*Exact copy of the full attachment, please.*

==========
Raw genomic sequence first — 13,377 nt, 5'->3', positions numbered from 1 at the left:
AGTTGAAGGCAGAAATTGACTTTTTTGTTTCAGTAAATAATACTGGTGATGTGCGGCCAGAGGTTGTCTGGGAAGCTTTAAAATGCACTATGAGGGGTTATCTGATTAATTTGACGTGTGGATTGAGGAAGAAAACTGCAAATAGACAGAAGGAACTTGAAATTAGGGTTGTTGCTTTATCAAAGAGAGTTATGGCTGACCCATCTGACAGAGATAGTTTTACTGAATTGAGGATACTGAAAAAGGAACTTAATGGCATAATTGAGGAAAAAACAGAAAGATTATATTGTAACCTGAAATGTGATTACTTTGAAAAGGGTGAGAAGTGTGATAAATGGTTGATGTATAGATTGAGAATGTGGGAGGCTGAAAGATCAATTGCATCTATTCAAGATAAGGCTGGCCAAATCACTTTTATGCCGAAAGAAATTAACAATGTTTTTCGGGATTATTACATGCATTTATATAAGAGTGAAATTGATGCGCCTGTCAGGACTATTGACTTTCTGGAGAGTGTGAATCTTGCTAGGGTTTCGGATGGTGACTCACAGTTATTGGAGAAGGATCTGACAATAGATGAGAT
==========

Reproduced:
Raw genomic sequence first — 13,377 nt, 5'->3', positions numbered from 1 at the left:
AGTTGAAGGCAGAAATTGACTTTTTTGTTTCAGTAAATAATACTGGTGATGTGCGGCCAGAGGTTGTCTGGGAAGCTTTAAAATGCACTATGAGGGGTTATCTGATTAATTTGACGTGTGGATTGAGGAAGAAAACTGCAAATAGACAGAAGGAACTTGAAATTAGGGTTGTTGCTTTATCAAAGAGAGTTATGGCTGACCCATCTGACAGAGATAGTTTTACTGAATTGAGGATACTGAAAAAGGAACTTAATGGCATAATTGAGGAAAAAACAGAAAGATTATATTGTAACCTGAAATGTGATTACTTTGAAAAGGGTGAGAAGTGTGATAAATGGTTGATGTATAGATTGAGAATGTGGGAGGCTGAAAGATCAATTGCATCTATTCAAGATAAGGCTGGCCAAATCACTTTTATGCCGAAAGAAATTAACAATGTTTTTCGGGATTATTACATGCATTTATATAAGAGTGAAATTGATGCGCCTGTCAGGACTATTGACTTTCTGGAGAGTGTGAATCTTGCTAGGGTTTCGGATGGTGACTCACAGTTATTGGAGAAGGATCTGACAATAGATGAGAT